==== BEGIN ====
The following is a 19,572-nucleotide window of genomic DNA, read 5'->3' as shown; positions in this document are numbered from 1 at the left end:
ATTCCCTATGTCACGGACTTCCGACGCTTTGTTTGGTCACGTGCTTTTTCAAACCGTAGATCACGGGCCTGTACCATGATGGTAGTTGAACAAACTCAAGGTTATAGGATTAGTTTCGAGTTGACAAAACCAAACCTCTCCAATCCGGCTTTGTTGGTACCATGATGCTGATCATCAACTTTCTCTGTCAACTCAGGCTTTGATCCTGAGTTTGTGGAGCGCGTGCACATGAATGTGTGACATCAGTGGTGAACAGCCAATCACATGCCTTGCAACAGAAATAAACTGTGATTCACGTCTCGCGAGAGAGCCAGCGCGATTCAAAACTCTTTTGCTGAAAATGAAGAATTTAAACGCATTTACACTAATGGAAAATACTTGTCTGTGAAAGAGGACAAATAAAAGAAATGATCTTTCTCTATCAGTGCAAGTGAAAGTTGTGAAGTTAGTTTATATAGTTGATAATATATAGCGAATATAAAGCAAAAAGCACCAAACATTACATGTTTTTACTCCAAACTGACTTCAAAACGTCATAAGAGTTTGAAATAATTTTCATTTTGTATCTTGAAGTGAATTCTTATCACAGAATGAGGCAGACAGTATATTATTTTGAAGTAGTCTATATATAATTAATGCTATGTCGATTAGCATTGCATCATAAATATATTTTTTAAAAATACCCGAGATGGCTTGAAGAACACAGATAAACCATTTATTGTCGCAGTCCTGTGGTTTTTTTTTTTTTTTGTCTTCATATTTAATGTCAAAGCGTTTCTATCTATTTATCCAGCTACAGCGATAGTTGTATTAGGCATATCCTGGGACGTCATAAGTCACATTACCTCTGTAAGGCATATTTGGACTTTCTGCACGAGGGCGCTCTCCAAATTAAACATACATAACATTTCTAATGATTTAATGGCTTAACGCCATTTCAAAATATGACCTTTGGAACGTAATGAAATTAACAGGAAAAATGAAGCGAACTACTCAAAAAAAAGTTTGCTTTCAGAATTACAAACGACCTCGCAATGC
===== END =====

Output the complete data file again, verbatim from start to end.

The following is a 19,572-nucleotide window of genomic DNA, read 5'->3' as shown; positions in this document are numbered from 1 at the left end:
ATTCCCTATGTCACGGACTTCCGACGCTTTGTTTGGTCACGTGCTTTTTCAAACCGTAGATCACGGGCCTGTACCATGATGGTAGTTGAACAAACTCAAGGTTATAGGATTAGTTTCGAGTTGACAAAACCAAACCTCTCCAATCCGGCTTTGTTGGTACCATGATGCTGATCATCAACTTTCTCTGTCAACTCAGGCTTTGATCCTGAGTTTGTGGAGCGCGTGCACATGAATGTGTGACATCAGTGGTGAACAGCCAATCACATGCCTTGCAACAGAAATAAACTGTGATTCACGTCTCGCGAGAGAGCCAGCGCGATTCAAAACTCTTTTGCTGAAAATGAAGAATTTAAACGCATTTACACTAATGGAAAATACTTGTCTGTGAAAGAGGACAAATAAAAGAAATGATCTTTCTCTATCAGTGCAAGTGAAAGTTGTGAAGTTAGTTTATATAGTTGATAATATATAGCGAATATAAAGCAAAAAGCACCAAACATTACATGTTTTTACTCCAAACTGACTTCAAAACGTCATAAGAGTTTGAAATAATTTTCATTTTGTATCTTGAAGTGAATTCTTATCACAGAATGAGGCAGACAGTATATTATTTTGAAGTAGTCTATATATAATTAATGCTATGTCGATTAGCATTGCATCATAAATATATTTTTTAAAAATACCCGAGATGGCTTGAAGAACACAGATAAACCATTTATTGTCGCAGTCCTGTGGTTTTTTTTTTTTTTTGTCTTCATATTTAATGTCAAAGCGTTTCTATCTATTTATCCAGCTACAGCGATAGTTGTATTAGGCATATCCTGGGACGTCATAAGTCACATTACCTCTGTAAGGCATATTTGGACTTTCTGCACGAGGGCGCTCTCCAAATTAAACATACATAACATTTCTAATGATTTAATGGCTTAACGCCATTTCAAAATATGACCTTTGGAACGTAATGAAATTAACAGGAAAAATGAAGCGAACTACTCAAAAAAAAGTTTGCTTTCAGAATTACAAACGACCTCGCAATGC